Course Grading

You will decide what grade you want to earn in this course and do the assignments required for that grade. This is the contract method of grading with modifications explained below.

Here is an explanation of the quantity and quality of written assignments and creative projects required to receive a final letter grade.

To earn an A turn in 7 assignment credits that together average “excellent.”

To earn a B turn in 6 assignment credits that together average “excellent” or 7 assignment credits that together average “very good.”

To earn a C turn in 5 assignment credits that together average “excellent” or 6 assignment credits that together average “very good” or 7 assignment credits that together average “good.”

To earn a D turn in 4 assignment credits that together average “excellent” or 5 assignment credits that together average “very good” or 6 assignment credits that together average “good.”

If you did 6 assignments and got “excellent” on 3 and “very good” on 3, your average would be “excellent.” Tie goes to the student.

To compute your average grade for all the assignments you turned in, assign a number to each assignment grade as follows: E = 3, VG = 2, G = 1. Add these numbers and divide by your total number of acceptable assignments. 3 to 2.5 = E, 2.49 to 1.50 = VG, 1.49 to 1 = G. Do not calculate your final grade by assigning a numerical value to each assignment grade and totaling these numbers because you need to earn the specified number of assignment credits to qualify for your final grade.

Your written assignments and creative projects will be graded on the basis of the thoroughness of your research and your presentation of the material. Each of these will receive one of the following grades.

Excellent means you did the assignment extremely well and there is little that could improve it.

Very good means that you have dealt with all the elements you should have dealt with effectively. It is a solid example of good work.

Good means it was adequate to fulfill the assignment. It may not be as complete, full, well thought out, well organized, well produced, or neat as it could have been, but it is an adequate treatment.

Unacceptable means it is below master’s level quality for any number of reasons. These reasons include incompleteness, missing the point of the assignment, superficiality, or sloppiness.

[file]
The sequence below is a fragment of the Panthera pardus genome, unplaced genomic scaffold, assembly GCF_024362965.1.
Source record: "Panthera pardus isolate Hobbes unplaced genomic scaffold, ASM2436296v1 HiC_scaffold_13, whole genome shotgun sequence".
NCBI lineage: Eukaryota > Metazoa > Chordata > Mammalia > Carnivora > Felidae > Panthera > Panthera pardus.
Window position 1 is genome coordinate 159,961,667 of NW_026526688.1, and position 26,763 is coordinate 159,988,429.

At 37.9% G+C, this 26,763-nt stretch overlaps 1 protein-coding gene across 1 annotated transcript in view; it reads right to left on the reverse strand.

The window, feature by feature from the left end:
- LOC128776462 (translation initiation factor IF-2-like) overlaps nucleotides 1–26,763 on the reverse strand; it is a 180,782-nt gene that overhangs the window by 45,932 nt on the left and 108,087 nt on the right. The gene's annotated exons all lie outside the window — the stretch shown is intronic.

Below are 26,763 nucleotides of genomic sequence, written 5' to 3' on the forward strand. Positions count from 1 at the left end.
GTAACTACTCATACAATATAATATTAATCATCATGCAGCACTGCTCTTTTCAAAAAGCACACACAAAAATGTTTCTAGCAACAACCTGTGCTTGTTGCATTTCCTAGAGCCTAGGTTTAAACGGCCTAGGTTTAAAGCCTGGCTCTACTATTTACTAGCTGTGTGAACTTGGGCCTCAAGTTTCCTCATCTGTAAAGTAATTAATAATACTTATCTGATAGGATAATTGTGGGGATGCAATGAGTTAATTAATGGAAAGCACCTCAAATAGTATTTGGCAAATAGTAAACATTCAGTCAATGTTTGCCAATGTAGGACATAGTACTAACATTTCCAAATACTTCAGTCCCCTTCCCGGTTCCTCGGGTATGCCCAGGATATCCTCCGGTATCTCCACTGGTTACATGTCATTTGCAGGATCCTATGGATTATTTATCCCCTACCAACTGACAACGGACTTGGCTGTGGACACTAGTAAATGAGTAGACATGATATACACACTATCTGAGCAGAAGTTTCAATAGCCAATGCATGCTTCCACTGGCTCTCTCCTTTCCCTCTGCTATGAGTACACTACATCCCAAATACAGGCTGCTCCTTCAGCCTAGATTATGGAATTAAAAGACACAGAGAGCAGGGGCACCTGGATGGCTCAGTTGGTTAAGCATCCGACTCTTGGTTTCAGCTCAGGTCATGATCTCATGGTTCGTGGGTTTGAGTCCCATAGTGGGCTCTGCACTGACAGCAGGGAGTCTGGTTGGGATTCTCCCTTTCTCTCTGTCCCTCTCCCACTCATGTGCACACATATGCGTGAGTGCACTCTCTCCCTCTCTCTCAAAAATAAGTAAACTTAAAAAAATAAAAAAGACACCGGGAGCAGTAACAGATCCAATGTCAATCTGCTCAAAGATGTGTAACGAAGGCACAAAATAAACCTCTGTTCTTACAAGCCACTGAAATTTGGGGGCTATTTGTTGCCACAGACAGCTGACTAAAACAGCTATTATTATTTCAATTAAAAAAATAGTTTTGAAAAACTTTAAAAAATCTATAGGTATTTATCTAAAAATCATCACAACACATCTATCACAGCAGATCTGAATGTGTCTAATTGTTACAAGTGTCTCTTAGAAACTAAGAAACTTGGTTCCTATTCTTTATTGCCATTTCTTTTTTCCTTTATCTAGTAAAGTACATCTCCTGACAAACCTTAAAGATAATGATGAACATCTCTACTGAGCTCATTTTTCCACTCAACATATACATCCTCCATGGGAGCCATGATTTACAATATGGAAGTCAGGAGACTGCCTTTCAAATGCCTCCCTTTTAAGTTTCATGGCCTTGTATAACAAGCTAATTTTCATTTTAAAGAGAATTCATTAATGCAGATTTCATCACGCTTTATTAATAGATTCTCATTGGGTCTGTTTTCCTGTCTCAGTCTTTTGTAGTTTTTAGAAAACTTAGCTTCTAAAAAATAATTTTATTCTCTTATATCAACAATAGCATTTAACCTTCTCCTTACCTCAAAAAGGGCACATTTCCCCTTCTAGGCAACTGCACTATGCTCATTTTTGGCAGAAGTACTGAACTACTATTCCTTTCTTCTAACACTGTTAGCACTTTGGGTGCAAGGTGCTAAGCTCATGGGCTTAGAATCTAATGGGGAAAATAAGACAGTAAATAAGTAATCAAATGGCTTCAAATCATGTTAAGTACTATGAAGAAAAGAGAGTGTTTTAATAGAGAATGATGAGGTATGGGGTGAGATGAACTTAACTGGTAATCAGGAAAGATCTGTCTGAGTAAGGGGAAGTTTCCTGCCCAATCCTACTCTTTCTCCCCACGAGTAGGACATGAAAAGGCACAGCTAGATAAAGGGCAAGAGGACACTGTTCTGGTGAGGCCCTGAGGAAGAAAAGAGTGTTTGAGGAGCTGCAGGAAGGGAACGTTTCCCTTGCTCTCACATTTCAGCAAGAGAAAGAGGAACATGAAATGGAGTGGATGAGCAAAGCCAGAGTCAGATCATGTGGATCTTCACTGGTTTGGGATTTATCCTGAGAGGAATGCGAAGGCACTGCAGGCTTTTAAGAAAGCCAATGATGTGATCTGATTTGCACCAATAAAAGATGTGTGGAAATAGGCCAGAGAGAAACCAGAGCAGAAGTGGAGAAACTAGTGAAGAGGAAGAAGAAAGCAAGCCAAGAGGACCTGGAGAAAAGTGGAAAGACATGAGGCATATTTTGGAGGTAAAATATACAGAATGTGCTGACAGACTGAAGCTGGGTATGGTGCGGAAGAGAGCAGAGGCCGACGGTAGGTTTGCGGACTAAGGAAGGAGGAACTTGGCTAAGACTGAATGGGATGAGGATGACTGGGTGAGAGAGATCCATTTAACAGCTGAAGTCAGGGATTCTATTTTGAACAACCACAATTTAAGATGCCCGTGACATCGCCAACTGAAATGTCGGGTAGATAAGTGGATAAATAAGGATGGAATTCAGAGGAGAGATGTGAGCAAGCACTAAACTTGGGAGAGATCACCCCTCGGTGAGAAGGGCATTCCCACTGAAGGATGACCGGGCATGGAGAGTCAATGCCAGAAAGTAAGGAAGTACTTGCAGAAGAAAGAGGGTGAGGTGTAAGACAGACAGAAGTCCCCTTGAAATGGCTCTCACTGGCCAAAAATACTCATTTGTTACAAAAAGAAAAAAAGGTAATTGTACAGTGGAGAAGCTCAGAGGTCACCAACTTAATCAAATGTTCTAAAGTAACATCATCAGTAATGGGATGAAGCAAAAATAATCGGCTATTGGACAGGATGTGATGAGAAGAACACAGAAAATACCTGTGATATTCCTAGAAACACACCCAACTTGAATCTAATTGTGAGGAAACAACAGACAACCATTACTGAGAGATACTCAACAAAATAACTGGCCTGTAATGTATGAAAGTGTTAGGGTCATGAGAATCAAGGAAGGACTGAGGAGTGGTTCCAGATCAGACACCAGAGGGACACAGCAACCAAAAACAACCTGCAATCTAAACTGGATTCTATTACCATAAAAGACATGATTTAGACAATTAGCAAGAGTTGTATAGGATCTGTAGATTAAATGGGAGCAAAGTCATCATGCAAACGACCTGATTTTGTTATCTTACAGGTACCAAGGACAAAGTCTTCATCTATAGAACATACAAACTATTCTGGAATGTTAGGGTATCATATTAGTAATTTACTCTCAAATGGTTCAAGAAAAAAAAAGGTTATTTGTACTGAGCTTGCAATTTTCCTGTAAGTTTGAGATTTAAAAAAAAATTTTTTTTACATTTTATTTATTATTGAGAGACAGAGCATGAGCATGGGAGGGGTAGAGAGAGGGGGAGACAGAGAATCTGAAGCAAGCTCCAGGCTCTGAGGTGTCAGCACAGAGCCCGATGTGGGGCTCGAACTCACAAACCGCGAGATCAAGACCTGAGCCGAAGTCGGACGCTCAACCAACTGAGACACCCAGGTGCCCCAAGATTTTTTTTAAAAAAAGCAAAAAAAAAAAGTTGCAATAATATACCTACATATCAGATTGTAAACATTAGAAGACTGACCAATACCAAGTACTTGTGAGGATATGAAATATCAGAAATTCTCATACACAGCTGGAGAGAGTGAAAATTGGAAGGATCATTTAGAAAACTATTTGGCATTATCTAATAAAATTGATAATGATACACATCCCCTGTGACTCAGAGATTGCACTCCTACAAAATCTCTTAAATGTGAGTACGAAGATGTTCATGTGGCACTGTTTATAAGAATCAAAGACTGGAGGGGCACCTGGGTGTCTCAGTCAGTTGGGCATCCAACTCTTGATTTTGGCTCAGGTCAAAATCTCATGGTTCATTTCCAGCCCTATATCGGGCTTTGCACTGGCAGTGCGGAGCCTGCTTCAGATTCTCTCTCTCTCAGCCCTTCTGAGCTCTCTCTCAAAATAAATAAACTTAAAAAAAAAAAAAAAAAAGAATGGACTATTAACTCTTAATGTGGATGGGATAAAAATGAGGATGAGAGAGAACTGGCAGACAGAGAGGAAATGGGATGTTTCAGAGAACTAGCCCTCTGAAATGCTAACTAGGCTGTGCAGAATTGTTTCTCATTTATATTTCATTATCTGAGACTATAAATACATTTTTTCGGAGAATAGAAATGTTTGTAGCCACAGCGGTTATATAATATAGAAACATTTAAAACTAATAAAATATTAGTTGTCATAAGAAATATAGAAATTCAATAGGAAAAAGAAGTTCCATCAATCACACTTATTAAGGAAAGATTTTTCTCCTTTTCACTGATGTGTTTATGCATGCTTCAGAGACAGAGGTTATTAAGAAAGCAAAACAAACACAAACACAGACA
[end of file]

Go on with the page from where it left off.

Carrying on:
I want to encourage you to work together with another student in preparing your written assignments and creative projects. Our tendency is to become increasingly individualistic in seminary whereas in ministry it is essential that we work effectively with other people. Therefore I will give you 1 and 1/2 credits for an assignment that you do in pairs rather than 1 credit, which you will receive if you do the assignment acceptably by yourself. Your partner may be anyone enrolled in this course including an auditor. However, your partner may not be your spouse unless he or she is officially enrolled in this course too. If you do an assignment with a partner, you must identify each person who contributed to it by name on the assignment. You must also explain the process that you went through in producing the assignment together. If you have differing views on the subject dealt with in the assignment, you must explain and defend each person’s position. You must not divide the assignment, each do a part, and then combine the parts to form one paper. You must each do the whole assignment, then get together and compare your work and conclusions, and finally produce the final product.

Your grade for an assignment may be lowered for any of the following reasons. You may have failed to demonstrate that you have done inductive and or deductive research in assignments that require this. That you have done such research should be evident in the body of the assignment and in the bibliography at the end, where you must identify the sources you used in preparing the assignment. You may have failed to include needed information including biblical data where appropriate. You may have failed to present all sides of an issue where appropriate to the assignment. You may have failed to organize your thoughts and to present your information orderly and concisely. You may have failed to explain something clearly. The grader will write on the assignment any reason for a grade reduction so you will be able to do better in future assignments.